Home » Love » Love Poems » Falling Out Love

Falling Out Love Poems

There are situations in our life when we are no longer in love. But what is the best way to express it? When people fall in love they take the help of poems. So why don't consider poems as the best medium when you are falling out of love.

There are many falling out of Love poems that are famous. Among them there are some poems that are considered as some of the best falling out love poems in the world of love poems.

So, don't wait, express your feelings with these poems and move with time.

The Cold and the Pebble by William Wordsworth

Love seeketh not Itself to please,
Nor for itself hath any care;
But for another gives its ease,
And builds a Heaven in Hells despair.

So sang a little Clod of Clay,
Trodden with the cattle's feet;
But a Pebble of the brook,
Warbled out these metres meet.

Love seeketh only Self to please,
To bind another to Its delight:
Joys in anothers loss of ease,
And builds a Hell in Heavens despite.



On the Balcony by D. H. Lawrence

In front of the sombre mountains,
a faint, lost ribbon of rainbow
And between us and it, the thunder;
And down below in the green wheat,
the labourers stand like dark stumps,
still in the green wheat.

You are near to me, and naked feet
In their sandals, and through the
scent of the balcony's naked timber
I distinguish the scent of your hair:
so now the limber
Lightning falls from heaven.
A down the pale-green glacier river floats

A dark boat through the gloom-
and whither? The thunder roars But still we have each other!
The naked lightnings in the heavens dither

And disappear-
what have we but each other?
The boat has gone.



La Belle Dame sans Merci by John Keats

Oh what can ail thee, knight-at-arms,
Alone and palely loitering?
The sedge has withered from the lake,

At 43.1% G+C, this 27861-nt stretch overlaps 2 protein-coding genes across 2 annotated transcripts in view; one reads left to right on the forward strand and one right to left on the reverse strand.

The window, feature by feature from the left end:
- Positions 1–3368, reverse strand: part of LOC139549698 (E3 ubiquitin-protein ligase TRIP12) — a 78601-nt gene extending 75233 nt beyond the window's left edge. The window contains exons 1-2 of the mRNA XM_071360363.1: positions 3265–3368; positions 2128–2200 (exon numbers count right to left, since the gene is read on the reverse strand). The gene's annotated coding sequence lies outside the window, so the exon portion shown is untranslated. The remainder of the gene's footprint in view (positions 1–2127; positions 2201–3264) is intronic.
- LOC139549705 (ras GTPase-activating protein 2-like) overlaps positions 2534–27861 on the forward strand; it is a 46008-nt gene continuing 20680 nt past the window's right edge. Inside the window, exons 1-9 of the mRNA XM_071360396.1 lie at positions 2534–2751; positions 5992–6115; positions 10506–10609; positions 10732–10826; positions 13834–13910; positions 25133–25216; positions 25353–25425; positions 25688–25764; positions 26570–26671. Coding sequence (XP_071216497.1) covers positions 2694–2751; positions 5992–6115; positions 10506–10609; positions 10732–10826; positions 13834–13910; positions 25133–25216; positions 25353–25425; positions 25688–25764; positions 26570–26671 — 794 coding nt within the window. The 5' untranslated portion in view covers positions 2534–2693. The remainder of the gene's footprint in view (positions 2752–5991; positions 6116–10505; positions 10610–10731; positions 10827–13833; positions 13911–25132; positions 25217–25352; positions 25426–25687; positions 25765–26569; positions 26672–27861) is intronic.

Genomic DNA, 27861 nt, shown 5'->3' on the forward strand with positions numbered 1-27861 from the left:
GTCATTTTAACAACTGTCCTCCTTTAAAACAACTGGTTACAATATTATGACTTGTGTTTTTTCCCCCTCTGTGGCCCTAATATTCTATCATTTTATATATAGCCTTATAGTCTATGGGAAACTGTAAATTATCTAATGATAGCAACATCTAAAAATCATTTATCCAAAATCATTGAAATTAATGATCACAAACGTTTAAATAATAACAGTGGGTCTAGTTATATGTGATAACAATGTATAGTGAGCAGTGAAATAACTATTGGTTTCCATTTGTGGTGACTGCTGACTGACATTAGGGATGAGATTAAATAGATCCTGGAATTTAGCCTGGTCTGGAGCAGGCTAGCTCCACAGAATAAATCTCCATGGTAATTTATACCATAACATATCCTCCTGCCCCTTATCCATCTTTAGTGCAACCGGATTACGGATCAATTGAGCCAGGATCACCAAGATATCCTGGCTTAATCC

And no birds sing.

Oh what can ail thee, knight-at-arms,
So haggard and so woe-begone?
The squirrel's granary is full,
And the harvest's done.

I see a lily on thy brow,
With anguish moist and fever-dew,
And on thy cheeks a fading rose
Fast withereth too.

I met a lady in the meads,
Full beautiful - a faery's child,
Her hair was long, her foot was light,
And her eyes were wild.

I made a garland for her head,
And bracelets too, and fragrant zone;
She looked at me as she did love,
And made sweet moan.

I set her on my pacing steed,
And nothing else saw all day long,
For sidelong would she bend, and sing
A faery's song.

She found me roots of relish sweet,
And honey wild, and manna-dew,
And sure in language strange she said -
'I love thee true'.

She took me to her elfin grot,
And there she wept and sighed full sore,
And there I shut her wild wild eyes
With kisses four.

And there she lulled me asleep
And there I dreamed - Ah! woe betide! -
The latest dream I ever dreamt
On the cold hill side.

I saw pale kings and princes too,
Pale warriors, death-pale were they all;
They cried - 'La Belle Dame sans Merci
Hath thee in thrall!'

I saw their starved lips in the gloam,
With horrid warning gaped wide,
And I awoke and found me here,
On the cold hill's side.

And this is why I sojourn here
Alone and palely loitering,
Though the sedge is withered from the lake,
And no birds sing.



More Poems ...